The first African American Eagle Scout in the United States was from Rome, NY, according recently found documents.

The Boy Scouts of America's Adult Leaders Blog says new research shows Hamilton Bradley became first Black Eagle Scout on December 19, 1919 - more than 100 years ago. Until the discovery, it was thought the Boy Scouts' first African American Eagle Scout hailed from Missouri.

The blog credits the find to a Utica-area scout volunteer, Brendan Kelly:

Credit for the discovery goes to Brendan Kelly, an Eagle Scout and Scouting volunteer from the Leatherstocking Council based in Utica, N.Y. Kelly was completing research for the 100th anniversary of one of his council’s camps when he saw a story about an African American Eagle Scout who earned the award in Scouting’s earliest days.

Evidence includes newspaper article clippings from the Rome Daily Sentinel on December 18, 1919, along with the official Year Book of the Rome Council: Boy Scouts of America 1920.

Hamilton Bradley became America's first African American Eagle Scout in 1919(credit: Boy Scouts of American Leatherstocking Council)

Those records show Hamilton Bradley became an Eagle Scout at least nine months before Harry Cooper of Missouri, who was previously thought to be the Boy Scouts' first Eagle Scout who was Black. Bradley's Eagle Scouts court of honor ceremony was held at Rome Free Academy, and records also show he was one of just three scouts to earn the Eagle Scout Award in Rome, NY in 1919.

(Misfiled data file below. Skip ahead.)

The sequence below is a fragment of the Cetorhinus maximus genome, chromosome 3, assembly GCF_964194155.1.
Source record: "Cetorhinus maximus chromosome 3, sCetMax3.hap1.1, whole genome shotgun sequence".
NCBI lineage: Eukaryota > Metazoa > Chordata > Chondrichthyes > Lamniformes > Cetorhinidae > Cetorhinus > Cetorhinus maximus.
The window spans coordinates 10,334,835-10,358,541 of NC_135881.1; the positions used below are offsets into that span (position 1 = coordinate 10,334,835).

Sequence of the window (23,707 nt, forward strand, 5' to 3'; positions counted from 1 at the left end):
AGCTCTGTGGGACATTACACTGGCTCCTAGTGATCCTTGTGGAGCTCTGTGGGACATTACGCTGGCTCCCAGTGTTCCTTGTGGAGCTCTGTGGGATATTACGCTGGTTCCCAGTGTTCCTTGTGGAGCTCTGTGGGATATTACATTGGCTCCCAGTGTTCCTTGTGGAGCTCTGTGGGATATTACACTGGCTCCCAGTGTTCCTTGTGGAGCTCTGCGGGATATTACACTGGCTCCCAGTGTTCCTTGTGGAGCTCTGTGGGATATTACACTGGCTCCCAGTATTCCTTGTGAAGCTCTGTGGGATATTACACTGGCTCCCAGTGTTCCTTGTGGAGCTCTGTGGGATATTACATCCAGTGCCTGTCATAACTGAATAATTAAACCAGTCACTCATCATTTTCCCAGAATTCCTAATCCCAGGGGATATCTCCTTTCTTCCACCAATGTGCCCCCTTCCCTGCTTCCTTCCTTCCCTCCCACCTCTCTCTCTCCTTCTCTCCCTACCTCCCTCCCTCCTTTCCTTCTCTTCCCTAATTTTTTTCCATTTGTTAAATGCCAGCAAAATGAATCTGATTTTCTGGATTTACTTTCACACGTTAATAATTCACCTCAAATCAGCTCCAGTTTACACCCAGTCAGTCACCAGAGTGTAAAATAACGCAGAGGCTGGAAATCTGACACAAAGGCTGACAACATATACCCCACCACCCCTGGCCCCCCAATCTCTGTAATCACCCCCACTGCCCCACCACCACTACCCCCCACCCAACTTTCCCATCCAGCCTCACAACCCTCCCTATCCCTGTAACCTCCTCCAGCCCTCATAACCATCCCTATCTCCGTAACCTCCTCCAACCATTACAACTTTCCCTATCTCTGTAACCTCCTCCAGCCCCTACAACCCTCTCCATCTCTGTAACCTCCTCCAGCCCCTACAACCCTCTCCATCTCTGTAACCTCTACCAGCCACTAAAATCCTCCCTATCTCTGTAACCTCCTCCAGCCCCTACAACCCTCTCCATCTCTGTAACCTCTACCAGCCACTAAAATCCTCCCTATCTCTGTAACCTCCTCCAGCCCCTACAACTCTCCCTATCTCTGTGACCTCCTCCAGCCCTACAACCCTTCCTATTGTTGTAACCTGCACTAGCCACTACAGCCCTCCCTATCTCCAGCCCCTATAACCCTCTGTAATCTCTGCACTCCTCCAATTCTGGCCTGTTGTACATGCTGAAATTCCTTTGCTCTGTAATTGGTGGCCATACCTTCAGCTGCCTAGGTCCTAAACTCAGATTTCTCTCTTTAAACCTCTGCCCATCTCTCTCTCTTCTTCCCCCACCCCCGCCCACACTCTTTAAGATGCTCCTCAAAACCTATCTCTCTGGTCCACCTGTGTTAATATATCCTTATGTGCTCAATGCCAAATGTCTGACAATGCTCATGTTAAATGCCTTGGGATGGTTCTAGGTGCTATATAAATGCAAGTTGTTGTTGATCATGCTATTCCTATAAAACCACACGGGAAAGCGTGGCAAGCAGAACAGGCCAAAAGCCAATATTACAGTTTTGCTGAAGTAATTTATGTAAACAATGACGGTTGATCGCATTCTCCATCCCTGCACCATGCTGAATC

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Bradley later became an Assistant Scout Master of Troop 2 in Rome - which meanT the Willett School, according to records (and photo below).

photo of Scout Masters and Assistants (via Boy Scouts of America Leatherstocking Council)

''This is a wonderful example as to how great our local volunteers are since Eagle Scout Alumnus Brendan Kelly had heard from his grandfather when he was a boy that the Rome troop was the first to see an African American Eagle Scout; so, when he read the original story, Brendan did the research and reached out to our national office and NAACP with the supporting documentation he found on Hamilton Bradley,” said Ray Eschenbach, Scout Executive/CEO of the Leatherstocking Council, BSA. “We support scouting families across eight counties and I can tell you, right now we are all very proud to be in the national spotlight for something this positive.”

For more information on the Boys Scouts of American in Central New York, you can log onto, or call the Boy Scouts of America Leatherstocking Council based in Utica, NY at (315) - 735 - 4437.


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